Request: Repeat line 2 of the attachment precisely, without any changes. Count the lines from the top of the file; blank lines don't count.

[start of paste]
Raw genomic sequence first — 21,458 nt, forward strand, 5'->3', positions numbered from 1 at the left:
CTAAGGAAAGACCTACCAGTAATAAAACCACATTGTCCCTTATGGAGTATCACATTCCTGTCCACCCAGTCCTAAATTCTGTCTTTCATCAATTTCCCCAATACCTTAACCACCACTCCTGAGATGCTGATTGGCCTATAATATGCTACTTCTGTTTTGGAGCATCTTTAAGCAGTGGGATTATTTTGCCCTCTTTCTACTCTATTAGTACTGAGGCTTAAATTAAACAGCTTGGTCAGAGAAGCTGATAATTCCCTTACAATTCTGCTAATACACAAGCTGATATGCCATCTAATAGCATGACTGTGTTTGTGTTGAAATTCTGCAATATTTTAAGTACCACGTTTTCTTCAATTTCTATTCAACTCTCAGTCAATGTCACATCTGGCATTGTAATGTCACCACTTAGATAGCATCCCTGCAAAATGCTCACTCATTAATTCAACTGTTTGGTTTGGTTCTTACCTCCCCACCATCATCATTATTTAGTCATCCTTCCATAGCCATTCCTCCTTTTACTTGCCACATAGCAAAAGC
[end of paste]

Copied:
CTAAGGAAAGACCTACCAGTAATAAAACCACATTGTCCCTTATGGAGTATCACATTCCTGTCCACCCAGTCCTAAATTCTGTCTTTCATCAATTTCCCCAATACCTTAACCACCACTCCTGAGATGCTGATTGGCCTATAATATGCTACTTCTGTTTTGGAGCATCTTTAAGCAGTGGGATTATTTTGCCCTCTTTCTACTCTATTAGTACTGAGGCTTAAATTAAACAGCTTGGTCAGAGAAGCTGATAATTCCCTTACAATTCTGCTAATACACAAGCTGATATGCCATCTAATAGCATGACTGTGTTTGTGTTGAAATTCTGCAATATTTTAAGTACCACGTTTTCTTCAATTTCTATTCAACTCTCAGTCAATGTCACATCTGGCATTGTAATGTCACCACTTAGATAGCATCCCTGCAAAATGCTCACTCATTAATTCAACTGTTTGGTTTGGTTCTTACCTCCCCACCATCATCATTATTTAGTCATCCTTCCATAGCCATTCCTCCTTTTACTTGCCACATAGCAAAAGC